Spain has fallen into its second recession since 2009 as its economy shrank for the second consecutive quarter, according to a government report Monday.
There are now a dozen European nations that have had their economies shrink for two consecutive quarters, a condition that generally equates to a recession.
The Spanish economy, struggling with the aftermath of the bursting of a housing bubble, has been particularly hard hit by the economic turmoil rolling across Europe. On Friday, the government reported that Spain's unemployment rate hit record high of 24.4%.
Spain's economy shrank by 0.3% from the previous quarter in the first three months of 2012, the Instituto Nacional de Estadistica said. The decline matched the 0.3% quarter-over-quarter decline in the fourth quarter of 2012.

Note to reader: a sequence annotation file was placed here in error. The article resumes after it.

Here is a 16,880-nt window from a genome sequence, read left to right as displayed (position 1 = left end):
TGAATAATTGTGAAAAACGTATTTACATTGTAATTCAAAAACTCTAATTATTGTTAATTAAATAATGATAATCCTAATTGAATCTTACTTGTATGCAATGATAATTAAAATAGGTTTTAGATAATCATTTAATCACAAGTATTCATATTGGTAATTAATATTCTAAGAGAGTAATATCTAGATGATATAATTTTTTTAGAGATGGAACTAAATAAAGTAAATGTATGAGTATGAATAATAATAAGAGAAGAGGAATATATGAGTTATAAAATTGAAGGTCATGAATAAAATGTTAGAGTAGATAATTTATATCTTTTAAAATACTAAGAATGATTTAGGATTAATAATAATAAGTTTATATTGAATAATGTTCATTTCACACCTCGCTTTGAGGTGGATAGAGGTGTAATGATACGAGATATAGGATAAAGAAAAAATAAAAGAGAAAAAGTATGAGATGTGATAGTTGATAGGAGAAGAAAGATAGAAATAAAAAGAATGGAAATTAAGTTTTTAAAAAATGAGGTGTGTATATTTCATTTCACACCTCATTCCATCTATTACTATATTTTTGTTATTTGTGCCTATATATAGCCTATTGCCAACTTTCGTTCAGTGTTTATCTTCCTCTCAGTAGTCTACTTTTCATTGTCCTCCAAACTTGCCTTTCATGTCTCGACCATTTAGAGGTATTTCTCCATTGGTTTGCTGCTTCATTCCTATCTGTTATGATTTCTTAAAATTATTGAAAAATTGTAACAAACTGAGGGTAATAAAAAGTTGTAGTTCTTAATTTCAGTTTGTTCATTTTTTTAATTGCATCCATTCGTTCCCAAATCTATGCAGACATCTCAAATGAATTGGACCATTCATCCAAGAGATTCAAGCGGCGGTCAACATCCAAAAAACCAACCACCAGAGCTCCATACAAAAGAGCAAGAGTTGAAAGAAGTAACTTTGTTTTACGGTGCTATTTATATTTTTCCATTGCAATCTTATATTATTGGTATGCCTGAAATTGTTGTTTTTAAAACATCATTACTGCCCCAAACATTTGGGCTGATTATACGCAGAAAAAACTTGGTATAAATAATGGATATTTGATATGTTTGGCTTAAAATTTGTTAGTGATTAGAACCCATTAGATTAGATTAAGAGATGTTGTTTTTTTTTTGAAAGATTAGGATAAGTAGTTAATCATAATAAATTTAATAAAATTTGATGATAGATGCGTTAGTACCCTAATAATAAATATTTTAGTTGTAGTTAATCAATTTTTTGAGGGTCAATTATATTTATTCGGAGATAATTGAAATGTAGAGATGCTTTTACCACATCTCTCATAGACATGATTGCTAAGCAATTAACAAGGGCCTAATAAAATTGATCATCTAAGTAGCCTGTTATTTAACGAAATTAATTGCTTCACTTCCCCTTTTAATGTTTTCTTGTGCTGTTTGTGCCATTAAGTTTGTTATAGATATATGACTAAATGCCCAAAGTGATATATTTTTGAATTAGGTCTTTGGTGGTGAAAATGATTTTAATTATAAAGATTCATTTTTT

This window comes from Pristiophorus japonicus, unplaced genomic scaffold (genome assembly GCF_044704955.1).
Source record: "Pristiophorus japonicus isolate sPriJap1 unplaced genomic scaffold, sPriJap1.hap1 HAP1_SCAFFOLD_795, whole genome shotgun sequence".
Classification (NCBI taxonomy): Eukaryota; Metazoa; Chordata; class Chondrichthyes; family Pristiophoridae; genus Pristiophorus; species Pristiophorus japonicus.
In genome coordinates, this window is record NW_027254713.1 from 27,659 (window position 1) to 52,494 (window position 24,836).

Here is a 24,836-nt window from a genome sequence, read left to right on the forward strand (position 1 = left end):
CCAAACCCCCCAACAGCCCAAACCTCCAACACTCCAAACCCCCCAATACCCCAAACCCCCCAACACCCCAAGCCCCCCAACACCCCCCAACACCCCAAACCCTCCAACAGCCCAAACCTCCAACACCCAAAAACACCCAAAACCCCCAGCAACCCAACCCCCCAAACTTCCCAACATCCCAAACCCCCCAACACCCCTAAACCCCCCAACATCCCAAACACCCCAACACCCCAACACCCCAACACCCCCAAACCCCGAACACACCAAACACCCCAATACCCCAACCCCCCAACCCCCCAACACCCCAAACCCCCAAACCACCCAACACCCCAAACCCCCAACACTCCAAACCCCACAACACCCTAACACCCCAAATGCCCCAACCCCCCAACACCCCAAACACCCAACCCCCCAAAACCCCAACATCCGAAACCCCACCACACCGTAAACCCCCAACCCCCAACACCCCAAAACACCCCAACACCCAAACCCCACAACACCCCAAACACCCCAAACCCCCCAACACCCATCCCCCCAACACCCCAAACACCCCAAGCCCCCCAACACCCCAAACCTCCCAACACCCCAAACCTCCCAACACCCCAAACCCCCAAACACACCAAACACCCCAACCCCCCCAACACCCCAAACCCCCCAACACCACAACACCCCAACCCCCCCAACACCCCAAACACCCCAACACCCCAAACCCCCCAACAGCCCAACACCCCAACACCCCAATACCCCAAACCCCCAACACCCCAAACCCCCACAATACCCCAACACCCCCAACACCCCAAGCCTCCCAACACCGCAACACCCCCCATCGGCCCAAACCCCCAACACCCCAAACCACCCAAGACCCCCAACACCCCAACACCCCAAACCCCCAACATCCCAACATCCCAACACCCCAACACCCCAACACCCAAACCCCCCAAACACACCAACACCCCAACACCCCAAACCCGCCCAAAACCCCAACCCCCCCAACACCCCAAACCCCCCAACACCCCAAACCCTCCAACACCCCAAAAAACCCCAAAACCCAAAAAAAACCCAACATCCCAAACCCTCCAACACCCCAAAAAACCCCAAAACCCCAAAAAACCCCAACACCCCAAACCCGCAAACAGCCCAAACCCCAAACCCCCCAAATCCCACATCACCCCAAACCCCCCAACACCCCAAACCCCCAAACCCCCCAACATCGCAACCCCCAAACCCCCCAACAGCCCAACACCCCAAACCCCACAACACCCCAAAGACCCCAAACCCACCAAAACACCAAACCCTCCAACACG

On an annual basis, GDP declined by 0.4%.
The latest report was a bit better than some forecasts. Last week, The Bank of Spain's estimated that GDP fell by 0.4% in the quarter.
The yield on Spain's 10-year bonds, a measure of investor confidence in the economy, was little changed following Monday's report.
However, Standard & Poor's downgraded the credit rating of 16 Spanish banks. The move followed a downgrade of Spanish sovereign debt by S&P last week.
The news of a Spanish recession followed Wednesday's reading that showed the United Kingdom in recession for the second time since 2008.
Spain downgraded by S&P
Four other eurozone countries that are dealing with sovereign debt issues Greece, Italy, Ireland and Portugal have previously reported at least two quarters of negative GDP, as have four other eurozone members Belgium, the Netherlands, Cyprus and Slovenia.
In addition, two other European Union members that like the United Kingdom use their own currencies Denmark and the Czech Republic are also in recession.